Sneaker Photo Shows You Which Side Of Your Brain Dominates

WWJ News
September 08, 2020 - 9:52 am
This shoe shows which side of your brain is dominant.
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(WWJ) Remember the infamous dress that bedeviled the world of the internet with its constantly shifting colors?

We're assuming you got over that by now ... so we'll throw you for a loop with another one. This photo has been floating around the internet for about a year, but it blew up recently on a local metro Detroit page so it seemed to be worth revisiting.

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This time it's a shoe, a sneaker to be exact.

But it's not just any old sneaker. The way the light plays on this one allegedly shows you which side of you brain is dominant.

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If the right brain is dominant you see pink and white.

If the left brain is dominant you see green and gray.

A reminder for all the non-scientists out there: Left-brain dominant people tend to be more logical, practical and analytical. Right-brainiacs are generally considered to be more imaginative, thoughtful and intuitive. "They also tend to more creative and artistic by nature," the Times of India reports.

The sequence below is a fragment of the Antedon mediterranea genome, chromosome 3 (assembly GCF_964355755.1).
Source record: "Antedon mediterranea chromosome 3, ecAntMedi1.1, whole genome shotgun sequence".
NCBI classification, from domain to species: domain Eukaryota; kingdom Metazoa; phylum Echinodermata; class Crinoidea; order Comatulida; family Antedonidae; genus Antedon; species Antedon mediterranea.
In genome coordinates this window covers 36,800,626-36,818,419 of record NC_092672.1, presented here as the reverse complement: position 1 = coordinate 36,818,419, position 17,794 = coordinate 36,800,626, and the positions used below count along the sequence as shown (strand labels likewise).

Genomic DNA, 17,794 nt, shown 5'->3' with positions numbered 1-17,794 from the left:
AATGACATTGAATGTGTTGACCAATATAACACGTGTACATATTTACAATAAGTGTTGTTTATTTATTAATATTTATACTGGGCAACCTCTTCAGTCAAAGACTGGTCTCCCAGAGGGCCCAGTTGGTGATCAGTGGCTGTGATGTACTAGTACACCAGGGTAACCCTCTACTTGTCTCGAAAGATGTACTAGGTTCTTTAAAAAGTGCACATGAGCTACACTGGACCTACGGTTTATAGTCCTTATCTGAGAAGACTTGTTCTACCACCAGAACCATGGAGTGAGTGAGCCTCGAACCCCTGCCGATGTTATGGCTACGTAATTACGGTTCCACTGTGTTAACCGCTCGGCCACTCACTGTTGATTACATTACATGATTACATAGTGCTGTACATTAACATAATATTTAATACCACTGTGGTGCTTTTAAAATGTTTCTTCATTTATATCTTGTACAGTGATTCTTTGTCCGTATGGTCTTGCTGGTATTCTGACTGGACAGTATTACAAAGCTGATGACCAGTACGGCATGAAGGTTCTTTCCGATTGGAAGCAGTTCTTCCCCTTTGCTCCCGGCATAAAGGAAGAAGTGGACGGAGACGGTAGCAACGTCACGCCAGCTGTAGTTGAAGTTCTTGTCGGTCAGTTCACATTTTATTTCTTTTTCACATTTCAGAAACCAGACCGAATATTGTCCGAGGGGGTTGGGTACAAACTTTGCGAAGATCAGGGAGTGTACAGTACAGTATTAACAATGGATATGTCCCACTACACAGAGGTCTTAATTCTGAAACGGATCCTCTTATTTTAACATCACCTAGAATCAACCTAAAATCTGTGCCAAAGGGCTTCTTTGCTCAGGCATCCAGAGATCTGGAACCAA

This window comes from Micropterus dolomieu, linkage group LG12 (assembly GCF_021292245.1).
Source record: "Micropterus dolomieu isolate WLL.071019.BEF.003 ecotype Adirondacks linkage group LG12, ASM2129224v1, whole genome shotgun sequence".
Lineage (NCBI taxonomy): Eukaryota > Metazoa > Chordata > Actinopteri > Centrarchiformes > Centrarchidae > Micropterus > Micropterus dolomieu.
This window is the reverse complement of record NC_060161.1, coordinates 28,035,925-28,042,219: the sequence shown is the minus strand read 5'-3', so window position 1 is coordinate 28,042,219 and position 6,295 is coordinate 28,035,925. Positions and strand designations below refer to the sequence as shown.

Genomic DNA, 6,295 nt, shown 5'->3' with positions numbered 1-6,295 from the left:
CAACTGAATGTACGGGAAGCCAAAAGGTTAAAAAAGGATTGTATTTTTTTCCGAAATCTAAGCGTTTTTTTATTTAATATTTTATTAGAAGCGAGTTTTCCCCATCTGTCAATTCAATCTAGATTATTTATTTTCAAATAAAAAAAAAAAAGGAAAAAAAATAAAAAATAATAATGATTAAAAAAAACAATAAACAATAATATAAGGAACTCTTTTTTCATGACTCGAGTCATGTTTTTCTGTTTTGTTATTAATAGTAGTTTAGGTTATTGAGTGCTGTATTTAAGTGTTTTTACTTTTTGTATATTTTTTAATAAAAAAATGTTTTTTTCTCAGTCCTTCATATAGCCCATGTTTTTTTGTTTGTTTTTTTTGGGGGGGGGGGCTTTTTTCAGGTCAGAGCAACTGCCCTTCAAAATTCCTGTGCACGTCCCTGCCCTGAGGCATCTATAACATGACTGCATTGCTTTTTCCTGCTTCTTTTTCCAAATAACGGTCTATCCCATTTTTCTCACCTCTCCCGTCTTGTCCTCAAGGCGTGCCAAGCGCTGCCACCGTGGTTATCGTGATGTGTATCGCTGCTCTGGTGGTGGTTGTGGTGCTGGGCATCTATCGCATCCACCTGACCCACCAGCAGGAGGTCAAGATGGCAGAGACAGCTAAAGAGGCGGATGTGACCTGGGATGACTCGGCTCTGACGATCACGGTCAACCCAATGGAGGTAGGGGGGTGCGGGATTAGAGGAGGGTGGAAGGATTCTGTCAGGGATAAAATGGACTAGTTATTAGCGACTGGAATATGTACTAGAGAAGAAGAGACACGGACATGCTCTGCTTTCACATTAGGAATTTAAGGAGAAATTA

This photo provoked a raging debate on Facebook, with what appeared to be an equal mix of people who saw pink and white ... or gray and teal.

What do you see? 

Carol Hill on the Downriver and Friends Facebook page saw only thing: A cute pair of shoes. 

"Whatever color, I'll take a pair," Carol Hill wrote.

Whether you prefer your sneakers gray or pink, the Times of India reported there's an explanation for the different colors that individuals see. Although notably, the shoes are actually pink with white laces.

Wally Thoreson, professor of ophthalmology and visual sciences at the University of Nebraska Medical Center, told the Times of India: “People who see a pink shoe see a blue light in the background. People who see a grey shoe are being told by their brains that the light is white. In the case of this image, our brain is also taking cues from the color of the hand holding the shoe. And some people may have subconsciously factored in that shoelaces are typically white.”